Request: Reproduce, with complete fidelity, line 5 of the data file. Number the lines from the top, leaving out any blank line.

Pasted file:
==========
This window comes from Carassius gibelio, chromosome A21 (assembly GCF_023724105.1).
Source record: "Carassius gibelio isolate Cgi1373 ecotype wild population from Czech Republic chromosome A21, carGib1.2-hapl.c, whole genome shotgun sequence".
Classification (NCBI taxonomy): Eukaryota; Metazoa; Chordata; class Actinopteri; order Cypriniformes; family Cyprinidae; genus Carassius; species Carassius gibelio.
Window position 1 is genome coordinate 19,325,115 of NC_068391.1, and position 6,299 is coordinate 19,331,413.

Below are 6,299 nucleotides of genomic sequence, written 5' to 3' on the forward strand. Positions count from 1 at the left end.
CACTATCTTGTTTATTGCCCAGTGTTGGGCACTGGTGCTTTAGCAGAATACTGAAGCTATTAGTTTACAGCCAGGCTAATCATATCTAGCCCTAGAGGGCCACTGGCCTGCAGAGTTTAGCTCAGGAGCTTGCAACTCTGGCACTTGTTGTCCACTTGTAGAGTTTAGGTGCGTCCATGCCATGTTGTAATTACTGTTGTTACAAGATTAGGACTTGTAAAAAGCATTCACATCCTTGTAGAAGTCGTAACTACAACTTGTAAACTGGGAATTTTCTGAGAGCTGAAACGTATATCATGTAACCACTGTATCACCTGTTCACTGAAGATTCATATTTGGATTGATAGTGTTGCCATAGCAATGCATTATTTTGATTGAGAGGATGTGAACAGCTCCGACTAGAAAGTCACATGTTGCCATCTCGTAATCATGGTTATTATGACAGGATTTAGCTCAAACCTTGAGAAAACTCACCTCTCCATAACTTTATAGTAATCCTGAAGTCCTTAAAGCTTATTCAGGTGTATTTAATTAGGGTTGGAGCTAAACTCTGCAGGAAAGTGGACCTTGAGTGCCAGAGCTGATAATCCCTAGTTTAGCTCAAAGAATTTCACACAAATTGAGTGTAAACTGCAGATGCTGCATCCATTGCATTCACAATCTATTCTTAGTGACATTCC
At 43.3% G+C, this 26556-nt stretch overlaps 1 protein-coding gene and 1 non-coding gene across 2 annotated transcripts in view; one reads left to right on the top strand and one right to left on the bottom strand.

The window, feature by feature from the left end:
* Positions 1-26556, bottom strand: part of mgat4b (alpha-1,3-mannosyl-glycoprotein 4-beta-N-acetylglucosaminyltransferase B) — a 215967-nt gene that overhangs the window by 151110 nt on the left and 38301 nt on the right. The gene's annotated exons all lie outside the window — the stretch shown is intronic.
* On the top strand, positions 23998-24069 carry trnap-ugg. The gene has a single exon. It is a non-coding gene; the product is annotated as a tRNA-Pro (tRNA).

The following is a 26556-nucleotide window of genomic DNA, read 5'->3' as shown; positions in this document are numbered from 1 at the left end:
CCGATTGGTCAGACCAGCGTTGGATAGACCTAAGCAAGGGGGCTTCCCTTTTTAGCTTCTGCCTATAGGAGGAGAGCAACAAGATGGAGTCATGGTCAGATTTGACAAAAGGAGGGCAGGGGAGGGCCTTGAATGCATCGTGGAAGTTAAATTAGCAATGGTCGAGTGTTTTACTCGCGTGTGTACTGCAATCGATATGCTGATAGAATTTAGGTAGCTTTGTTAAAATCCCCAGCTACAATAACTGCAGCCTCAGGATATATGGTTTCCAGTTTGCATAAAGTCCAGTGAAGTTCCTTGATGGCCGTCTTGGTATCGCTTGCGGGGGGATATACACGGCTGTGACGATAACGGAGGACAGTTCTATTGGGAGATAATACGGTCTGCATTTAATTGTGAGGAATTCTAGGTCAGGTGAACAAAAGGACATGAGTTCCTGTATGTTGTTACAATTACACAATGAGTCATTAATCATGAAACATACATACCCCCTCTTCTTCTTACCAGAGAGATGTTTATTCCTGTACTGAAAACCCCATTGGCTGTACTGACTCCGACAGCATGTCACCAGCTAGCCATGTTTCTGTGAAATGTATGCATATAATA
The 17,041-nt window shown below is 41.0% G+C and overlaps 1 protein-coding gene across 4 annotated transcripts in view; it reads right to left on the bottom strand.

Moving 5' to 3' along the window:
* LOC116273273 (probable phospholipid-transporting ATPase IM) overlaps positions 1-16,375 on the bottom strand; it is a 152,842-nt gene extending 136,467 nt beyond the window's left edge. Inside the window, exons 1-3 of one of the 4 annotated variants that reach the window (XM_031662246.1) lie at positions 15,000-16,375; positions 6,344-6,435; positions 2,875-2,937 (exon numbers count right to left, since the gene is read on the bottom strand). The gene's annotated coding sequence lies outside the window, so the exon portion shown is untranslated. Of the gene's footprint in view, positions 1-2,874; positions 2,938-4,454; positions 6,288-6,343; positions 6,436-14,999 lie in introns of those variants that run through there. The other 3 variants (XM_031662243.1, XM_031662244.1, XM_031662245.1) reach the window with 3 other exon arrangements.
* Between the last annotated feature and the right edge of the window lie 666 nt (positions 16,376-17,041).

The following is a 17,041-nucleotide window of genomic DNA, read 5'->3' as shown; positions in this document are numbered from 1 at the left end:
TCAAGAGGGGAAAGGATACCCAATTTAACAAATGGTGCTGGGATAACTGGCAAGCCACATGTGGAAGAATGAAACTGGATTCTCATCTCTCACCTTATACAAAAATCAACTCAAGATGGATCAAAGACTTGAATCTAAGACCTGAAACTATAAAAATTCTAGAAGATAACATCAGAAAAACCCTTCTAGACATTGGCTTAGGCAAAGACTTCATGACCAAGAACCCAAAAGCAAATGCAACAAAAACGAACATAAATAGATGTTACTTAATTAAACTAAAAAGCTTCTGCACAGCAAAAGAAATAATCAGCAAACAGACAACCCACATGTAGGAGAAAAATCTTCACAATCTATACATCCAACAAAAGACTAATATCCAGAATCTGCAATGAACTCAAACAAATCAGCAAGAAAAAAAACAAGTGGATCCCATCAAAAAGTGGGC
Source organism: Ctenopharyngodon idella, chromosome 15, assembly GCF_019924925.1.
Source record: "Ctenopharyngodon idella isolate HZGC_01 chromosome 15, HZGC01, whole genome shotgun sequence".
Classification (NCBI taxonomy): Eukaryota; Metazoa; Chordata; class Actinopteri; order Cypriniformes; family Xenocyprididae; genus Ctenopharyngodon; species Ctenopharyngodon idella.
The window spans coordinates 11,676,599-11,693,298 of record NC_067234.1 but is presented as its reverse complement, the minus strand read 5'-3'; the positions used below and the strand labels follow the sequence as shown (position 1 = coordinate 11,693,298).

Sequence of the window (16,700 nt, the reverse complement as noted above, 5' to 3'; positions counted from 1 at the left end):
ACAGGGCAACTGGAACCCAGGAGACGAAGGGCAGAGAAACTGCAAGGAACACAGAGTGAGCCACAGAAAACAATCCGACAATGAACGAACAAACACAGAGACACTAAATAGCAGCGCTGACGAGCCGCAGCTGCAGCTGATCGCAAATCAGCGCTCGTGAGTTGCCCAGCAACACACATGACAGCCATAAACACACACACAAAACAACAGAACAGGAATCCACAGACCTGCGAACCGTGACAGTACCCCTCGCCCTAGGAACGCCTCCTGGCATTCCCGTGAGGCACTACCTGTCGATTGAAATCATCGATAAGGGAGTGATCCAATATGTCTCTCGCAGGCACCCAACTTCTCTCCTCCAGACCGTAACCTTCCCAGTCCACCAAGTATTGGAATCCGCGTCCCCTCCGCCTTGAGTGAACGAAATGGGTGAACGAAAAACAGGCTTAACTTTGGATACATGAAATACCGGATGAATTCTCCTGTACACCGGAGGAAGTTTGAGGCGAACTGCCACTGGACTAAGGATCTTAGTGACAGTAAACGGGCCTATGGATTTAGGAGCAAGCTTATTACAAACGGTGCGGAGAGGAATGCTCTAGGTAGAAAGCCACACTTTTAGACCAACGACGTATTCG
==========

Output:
Below are 6,299 nucleotides of genomic sequence, written 5' to 3' on the forward strand. Positions count from 1 at the left end.